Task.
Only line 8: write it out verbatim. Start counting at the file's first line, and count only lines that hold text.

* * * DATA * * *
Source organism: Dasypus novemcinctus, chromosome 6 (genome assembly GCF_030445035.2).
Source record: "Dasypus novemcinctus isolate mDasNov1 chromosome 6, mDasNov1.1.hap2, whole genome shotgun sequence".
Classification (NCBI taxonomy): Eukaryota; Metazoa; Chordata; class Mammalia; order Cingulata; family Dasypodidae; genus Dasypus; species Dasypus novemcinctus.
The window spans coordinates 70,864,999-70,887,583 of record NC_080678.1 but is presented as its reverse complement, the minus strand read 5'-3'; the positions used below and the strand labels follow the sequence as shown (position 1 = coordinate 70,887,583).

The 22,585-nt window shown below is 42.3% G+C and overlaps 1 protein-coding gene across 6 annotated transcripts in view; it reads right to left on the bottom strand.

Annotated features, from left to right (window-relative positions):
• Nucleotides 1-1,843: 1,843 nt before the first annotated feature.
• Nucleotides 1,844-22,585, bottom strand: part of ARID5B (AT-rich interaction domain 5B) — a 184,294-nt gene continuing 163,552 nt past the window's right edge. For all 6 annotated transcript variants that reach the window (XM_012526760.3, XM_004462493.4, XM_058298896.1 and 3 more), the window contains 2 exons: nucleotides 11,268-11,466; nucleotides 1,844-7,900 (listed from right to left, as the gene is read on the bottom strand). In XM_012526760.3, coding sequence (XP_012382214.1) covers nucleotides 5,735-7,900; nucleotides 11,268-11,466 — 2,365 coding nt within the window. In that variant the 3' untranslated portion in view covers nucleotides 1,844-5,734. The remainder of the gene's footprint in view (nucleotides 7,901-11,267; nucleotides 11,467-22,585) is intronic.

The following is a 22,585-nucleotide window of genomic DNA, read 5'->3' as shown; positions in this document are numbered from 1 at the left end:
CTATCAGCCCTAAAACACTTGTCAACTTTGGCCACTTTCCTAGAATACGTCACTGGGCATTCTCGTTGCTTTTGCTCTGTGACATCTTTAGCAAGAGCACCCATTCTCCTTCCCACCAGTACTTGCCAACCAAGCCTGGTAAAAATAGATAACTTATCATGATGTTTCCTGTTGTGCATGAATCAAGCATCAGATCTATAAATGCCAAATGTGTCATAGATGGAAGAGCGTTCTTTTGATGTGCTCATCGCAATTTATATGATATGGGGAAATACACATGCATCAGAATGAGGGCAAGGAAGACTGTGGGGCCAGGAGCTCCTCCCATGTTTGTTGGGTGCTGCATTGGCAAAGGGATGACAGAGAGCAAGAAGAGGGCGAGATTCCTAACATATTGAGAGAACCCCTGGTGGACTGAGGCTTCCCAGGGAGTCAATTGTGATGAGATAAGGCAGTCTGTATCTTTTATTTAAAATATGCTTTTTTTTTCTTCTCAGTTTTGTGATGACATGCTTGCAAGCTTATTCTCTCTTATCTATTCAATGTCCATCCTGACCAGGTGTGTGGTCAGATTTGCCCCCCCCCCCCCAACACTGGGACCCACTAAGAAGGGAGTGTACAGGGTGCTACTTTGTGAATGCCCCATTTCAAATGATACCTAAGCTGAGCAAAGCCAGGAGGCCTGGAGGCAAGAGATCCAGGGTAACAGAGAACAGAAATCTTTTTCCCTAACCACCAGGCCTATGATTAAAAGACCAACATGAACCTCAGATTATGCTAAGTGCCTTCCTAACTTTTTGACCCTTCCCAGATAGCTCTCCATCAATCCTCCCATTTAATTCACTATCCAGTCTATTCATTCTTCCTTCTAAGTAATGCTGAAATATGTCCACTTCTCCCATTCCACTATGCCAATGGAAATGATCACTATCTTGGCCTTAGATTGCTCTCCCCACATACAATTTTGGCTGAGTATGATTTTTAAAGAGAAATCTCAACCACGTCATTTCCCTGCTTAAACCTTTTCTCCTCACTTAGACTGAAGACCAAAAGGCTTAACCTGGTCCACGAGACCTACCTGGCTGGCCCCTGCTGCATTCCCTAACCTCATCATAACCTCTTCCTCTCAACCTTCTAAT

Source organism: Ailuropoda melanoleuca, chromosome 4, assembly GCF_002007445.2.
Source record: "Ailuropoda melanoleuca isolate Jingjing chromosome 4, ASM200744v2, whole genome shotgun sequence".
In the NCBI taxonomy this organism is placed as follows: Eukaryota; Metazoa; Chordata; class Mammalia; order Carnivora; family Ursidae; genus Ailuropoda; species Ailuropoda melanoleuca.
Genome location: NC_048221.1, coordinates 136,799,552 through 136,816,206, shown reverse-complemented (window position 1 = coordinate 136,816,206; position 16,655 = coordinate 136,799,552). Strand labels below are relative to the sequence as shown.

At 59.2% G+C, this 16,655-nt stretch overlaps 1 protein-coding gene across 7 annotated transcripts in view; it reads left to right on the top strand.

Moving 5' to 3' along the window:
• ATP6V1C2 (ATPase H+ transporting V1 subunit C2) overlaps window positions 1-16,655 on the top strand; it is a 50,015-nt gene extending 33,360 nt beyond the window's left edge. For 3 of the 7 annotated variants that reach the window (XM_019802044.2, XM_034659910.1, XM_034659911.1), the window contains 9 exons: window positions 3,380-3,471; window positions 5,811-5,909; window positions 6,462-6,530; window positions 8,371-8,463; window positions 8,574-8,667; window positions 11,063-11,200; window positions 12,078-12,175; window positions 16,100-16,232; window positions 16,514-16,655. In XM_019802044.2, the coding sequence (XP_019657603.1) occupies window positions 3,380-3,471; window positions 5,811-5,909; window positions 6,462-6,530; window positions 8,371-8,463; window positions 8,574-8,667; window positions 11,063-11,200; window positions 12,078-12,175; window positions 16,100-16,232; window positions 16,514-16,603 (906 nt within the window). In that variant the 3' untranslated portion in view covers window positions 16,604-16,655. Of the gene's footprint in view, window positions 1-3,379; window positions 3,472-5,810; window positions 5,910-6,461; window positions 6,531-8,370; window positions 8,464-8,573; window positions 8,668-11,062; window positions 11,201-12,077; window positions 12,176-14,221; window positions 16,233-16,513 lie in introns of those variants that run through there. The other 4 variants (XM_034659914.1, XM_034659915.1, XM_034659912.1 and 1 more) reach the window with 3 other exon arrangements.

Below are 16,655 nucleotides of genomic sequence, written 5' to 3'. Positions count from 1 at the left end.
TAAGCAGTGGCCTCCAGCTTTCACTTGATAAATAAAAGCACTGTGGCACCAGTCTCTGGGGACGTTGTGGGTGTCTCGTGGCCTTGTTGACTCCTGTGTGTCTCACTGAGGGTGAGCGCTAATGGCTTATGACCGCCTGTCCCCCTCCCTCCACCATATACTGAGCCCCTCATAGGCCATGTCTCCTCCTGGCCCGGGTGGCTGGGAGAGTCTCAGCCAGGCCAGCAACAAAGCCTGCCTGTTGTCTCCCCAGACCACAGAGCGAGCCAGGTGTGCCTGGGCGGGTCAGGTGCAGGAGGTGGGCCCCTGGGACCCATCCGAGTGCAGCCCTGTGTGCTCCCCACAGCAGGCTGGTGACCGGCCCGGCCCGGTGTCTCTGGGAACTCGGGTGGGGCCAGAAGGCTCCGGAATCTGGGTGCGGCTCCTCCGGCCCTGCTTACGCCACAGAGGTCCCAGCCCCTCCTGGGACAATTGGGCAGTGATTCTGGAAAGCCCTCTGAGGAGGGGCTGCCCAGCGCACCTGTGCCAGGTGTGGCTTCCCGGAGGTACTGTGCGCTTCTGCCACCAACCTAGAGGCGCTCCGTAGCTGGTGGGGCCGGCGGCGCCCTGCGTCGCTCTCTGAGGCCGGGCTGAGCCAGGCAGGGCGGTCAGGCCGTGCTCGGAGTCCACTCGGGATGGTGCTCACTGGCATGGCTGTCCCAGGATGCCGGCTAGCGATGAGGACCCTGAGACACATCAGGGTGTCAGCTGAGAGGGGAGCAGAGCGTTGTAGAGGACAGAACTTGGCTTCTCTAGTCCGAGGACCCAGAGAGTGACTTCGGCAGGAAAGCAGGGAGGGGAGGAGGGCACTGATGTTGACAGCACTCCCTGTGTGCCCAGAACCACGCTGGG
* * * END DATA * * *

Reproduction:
• Nucleotides 1,844-22,585, bottom strand: part of ARID5B (AT-rich interaction domain 5B) — a 184,294-nt gene continuing 163,552 nt past the window's right edge. For all 6 annotated transcript variants that reach the window (XM_012526760.3, XM_004462493.4, XM_058298896.1 and 3 more), the window contains 2 exons: nucleotides 11,268-11,466; nucleotides 1,844-7,900 (listed from right to left, as the gene is read on the bottom strand). In XM_012526760.3, coding sequence (XP_012382214.1) covers nucleotides 5,735-7,900; nucleotides 11,268-11,466 — 2,365 coding nt within the window. In that variant the 3' untranslated portion in view covers nucleotides 1,844-5,734. The remainder of the gene's footprint in view (nucleotides 7,901-11,267; nucleotides 11,467-22,585) is intronic.